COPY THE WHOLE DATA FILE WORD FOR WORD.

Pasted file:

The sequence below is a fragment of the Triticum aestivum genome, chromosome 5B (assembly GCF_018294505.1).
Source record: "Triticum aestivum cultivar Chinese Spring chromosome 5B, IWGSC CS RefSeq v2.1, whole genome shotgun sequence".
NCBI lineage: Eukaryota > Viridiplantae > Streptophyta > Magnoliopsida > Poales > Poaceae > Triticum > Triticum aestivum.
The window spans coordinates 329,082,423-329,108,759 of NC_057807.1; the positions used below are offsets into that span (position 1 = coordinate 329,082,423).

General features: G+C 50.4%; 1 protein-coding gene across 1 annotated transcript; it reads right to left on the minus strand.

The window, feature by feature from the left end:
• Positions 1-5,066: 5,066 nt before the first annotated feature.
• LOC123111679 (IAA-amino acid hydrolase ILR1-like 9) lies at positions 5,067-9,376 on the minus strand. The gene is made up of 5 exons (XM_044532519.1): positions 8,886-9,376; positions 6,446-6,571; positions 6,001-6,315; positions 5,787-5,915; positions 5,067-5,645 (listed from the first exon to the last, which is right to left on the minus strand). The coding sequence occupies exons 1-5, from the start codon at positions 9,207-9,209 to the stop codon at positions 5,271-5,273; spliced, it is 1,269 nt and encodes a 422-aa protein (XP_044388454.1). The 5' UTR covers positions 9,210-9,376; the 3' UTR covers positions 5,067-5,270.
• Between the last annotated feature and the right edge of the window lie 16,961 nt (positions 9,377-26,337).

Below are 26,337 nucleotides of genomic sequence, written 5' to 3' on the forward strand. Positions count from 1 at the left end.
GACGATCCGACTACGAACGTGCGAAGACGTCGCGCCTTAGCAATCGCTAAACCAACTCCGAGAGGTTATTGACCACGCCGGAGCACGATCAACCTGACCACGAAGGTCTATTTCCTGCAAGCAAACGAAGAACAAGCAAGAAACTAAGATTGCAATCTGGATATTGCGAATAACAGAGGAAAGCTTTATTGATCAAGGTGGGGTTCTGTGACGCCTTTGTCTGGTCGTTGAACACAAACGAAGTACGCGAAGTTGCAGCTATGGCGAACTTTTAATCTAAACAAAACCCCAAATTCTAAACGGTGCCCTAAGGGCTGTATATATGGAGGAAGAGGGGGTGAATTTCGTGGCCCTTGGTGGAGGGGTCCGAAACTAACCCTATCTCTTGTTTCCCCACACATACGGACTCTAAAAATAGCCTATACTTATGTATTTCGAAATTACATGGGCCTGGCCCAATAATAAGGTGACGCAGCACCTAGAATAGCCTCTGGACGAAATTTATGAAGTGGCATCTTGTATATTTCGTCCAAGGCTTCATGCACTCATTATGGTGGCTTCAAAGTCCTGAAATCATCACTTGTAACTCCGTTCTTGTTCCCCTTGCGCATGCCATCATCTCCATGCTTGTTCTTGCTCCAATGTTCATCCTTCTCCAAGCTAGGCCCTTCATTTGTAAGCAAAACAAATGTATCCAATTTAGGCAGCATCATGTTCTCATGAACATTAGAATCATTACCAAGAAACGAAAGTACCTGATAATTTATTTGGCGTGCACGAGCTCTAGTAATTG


The sequence below is a fragment of the Triticum aestivum genome, chromosome 5B (assembly GCF_018294505.1).
Source record: "Triticum aestivum cultivar Chinese Spring chromosome 5B, IWGSC CS RefSeq v2.1, whole genome shotgun sequence".
NCBI lineage: Eukaryota > Viridiplantae > Streptophyta > Magnoliopsida > Poales > Poaceae > Triticum > Triticum aestivum.
The window spans coordinates 329,082,423-329,108,759 of NC_057807.1; the positions used below are offsets into that span (position 1 = coordinate 329,082,423).

General features: G+C 50.4%; 1 protein-coding gene across 1 annotated transcript; it reads right to left on the minus strand.

The window, feature by feature from the left end:
• Positions 1-5,066: 5,066 nt before the first annotated feature.
• LOC123111679 (IAA-amino acid hydrolase ILR1-like 9) lies at positions 5,067-9,376 on the minus strand. The gene is made up of 5 exons (XM_044532519.1): positions 8,886-9,376; positions 6,446-6,571; positions 6,001-6,315; positions 5,787-5,915; positions 5,067-5,645 (listed from the first exon to the last, which is right to left on the minus strand). The coding sequence occupies exons 1-5, from the start codon at positions 9,207-9,209 to the stop codon at positions 5,271-5,273; spliced, it is 1,269 nt and encodes a 422-aa protein (XP_044388454.1). The 5' UTR covers positions 9,210-9,376; the 3' UTR covers positions 5,067-5,270.
• Between the last annotated feature and the right edge of the window lie 16,961 nt (positions 9,377-26,337).

Below are 26,337 nucleotides of genomic sequence, written 5' to 3' on the forward strand. Positions count from 1 at the left end.
GACGATCCGACTACGAACGTGCGAAGACGTCGCGCCTTAGCAATCGCTAAACCAACTCCGAGAGGTTATTGACCACGCCGGAGCACGATCAACCTGACCACGAAGGTCTATTTCCTGCAAGCAAACGAAGAACAAGCAAGAAACTAAGATTGCAATCTGGATATTGCGAATAACAGAGGAAAGCTTTATTGATCAAGGTGGGGTTCTGTGACGCCTTTGTCTGGTCGTTGAACACAAACGAAGTACGCGAAGTTGCAGCTATGGCGAACTTTTAATCTAAACAAAACCCCAAATTCTAAACGGTGCCCTAAGGGCTGTATATATGGAGGAAGAGGGGGTGAATTTCGTGGCCCTTGGTGGAGGGGTCCGAAACTAACCCTATCTCTTGTTTCCCCACACATACGGACTCTAAAAATAGCCTATACTTATGTATTTCGAAATTACATGGGCCTGGCCCAATAATAAGGTGACGCAGCACCTAGAATAGCCTCTGGACGAAATTTATGAAGTGGCATCTTGTATATTTCGTCCAAGGCTTCATGCACTCATTATGGTGGCTTCAAAGTCCTGAAATCATCACTTGTAACTCCGTTCTTGTTCCCCTTGCGCATGCCATCATCTCCATGCTTGTTCTTGCTCCAATGTTCATCCTTCTCCAAGCTAGGCCCTTCATTTGTAAGCAAAACAAATGTATCCAATTTAGGCAGCATCATGTTCTCATGAACATTAGAATCATTACCAAGAAACGAAAGTACCTGATAATTTATTTGGCGTGCACGAGCTCTAGTAATTG